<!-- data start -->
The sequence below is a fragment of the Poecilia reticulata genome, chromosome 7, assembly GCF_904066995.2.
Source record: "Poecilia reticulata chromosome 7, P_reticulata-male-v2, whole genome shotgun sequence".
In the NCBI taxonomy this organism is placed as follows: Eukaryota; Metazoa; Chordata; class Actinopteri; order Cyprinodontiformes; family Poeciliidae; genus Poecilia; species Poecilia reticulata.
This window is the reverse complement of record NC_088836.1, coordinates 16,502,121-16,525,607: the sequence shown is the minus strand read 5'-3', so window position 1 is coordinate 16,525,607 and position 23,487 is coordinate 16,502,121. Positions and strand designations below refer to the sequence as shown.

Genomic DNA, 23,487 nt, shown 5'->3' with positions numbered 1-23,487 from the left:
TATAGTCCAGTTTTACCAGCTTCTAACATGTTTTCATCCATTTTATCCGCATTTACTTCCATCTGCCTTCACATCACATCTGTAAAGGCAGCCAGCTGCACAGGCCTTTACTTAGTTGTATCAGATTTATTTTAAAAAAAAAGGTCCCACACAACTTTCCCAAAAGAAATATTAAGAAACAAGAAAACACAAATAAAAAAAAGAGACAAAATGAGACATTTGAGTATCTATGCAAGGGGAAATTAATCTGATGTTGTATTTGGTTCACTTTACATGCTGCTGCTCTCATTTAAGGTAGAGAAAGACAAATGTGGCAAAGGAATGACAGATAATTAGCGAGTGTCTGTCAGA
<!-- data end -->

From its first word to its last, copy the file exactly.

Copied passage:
The sequence below is a fragment of the Poecilia reticulata genome, chromosome 7, assembly GCF_904066995.2.
Source record: "Poecilia reticulata chromosome 7, P_reticulata-male-v2, whole genome shotgun sequence".
In the NCBI taxonomy this organism is placed as follows: Eukaryota; Metazoa; Chordata; class Actinopteri; order Cyprinodontiformes; family Poeciliidae; genus Poecilia; species Poecilia reticulata.
This window is the reverse complement of record NC_088836.1, coordinates 16,502,121-16,525,607: the sequence shown is the minus strand read 5'-3', so window position 1 is coordinate 16,525,607 and position 23,487 is coordinate 16,502,121. Positions and strand designations below refer to the sequence as shown.

Genomic DNA, 23,487 nt, shown 5'->3' with positions numbered 1-23,487 from the left:
TATAGTCCAGTTTTACCAGCTTCTAACATGTTTTCATCCATTTTATCCGCATTTACTTCCATCTGCCTTCACATCACATCTGTAAAGGCAGCCAGCTGCACAGGCCTTTACTTAGTTGTATCAGATTTATTTTAAAAAAAAAGGTCCCACACAACTTTCCCAAAAGAAATATTAAGAAACAAGAAAACACAAATAAAAAAAAGAGACAAAATGAGACATTTGAGTATCTATGCAAGGGGAAATTAATCTGATGTTGTATTTGGTTCACTTTACATGCTGCTGCTCTCATTTAAGGTAGAGAAAGACAAATGTGGCAAAGGAATGACAGATAATTAGCGAGTGTCTGTCAGA